engaged to reduce through the UN’s 2030 Sustainable
Development Goals agenda. It’s then important to financially
include the unbanked population to participate in the global
economy and the financial system [3].
B. Blockchain for Financial Inclusion
The proliferation of digital financial solutions (mobile
money, digital payment, crypto-currency, etc.) due to the
emergence of new technologies powered by the Internet, has
contributed to improving financial inclusion in recent years.
To efficiently address the issue with technology, the
financial sector sees Blockchain as the solution that will not
only bring a revolution to the financial system but also
efficiently improve financial inclusion, in particular because
Blockchain brings transparency and trust into the system,
which is in line with the business practice of the excluded
population.
In order to maintain trust, financial institutions need to
verify identity or proof of ownership before processing
transactions. Blockchain enables access to financial services
and products with a digital identity through KYC (Know Your
Customer) processes [18].
C. Key Applications of Blockchain for
Financial Inclusion
Interest in blockchain technology and particularly in
experimental blockchain-based finance applications has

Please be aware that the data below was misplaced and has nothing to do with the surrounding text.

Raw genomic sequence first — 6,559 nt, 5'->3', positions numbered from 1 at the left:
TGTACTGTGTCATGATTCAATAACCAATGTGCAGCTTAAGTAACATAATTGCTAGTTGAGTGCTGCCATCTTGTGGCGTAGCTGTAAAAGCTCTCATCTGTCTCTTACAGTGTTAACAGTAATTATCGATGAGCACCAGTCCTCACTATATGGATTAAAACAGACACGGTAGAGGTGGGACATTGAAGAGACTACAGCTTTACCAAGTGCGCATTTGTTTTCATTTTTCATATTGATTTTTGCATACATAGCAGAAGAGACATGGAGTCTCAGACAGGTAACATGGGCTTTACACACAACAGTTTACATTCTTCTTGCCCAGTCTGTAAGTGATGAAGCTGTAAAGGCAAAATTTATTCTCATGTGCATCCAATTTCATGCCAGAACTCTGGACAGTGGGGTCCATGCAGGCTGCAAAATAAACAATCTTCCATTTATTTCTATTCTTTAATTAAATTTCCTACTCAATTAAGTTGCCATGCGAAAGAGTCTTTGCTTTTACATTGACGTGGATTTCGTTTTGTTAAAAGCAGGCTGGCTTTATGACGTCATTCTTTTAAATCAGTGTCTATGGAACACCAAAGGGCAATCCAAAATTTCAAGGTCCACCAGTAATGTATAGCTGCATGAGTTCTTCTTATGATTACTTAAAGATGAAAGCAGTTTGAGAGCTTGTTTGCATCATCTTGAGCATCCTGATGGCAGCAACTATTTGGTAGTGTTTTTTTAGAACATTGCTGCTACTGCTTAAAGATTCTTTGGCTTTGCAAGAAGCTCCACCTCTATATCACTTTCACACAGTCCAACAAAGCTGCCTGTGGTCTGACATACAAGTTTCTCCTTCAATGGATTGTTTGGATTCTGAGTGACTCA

demonstrated a great deal of promise.
Many initiatives and projects based on the blockchain
technology have been developed to address the issue of
financial inclusion.
Bitpesa allows payment between some African
countries and China.
ABRA allows people to perform banking transactions
without a bank account.
BanQu is a digital identity blockchain platform used in
the Syrian war as e-KYC for refugees.
ShoCard is a digital identity platform provider [10].
Oradian, built from open-source blockchain
technology (Stellar), is a remittance application that
has helped more than 250,000 Nigerian women to
cheaply transfer money.
Regalii, Ripplie and Worldremit are massively used by
refugees or migrants to transfer money or pay bills.
The United Nations Children’s Fund (UNICEF) Game
Changers crowdfunding application has demonstrated
how financial inclusion can be obtained through
blockchain technology [1]
Credit Vision, a London fintech company, is proposing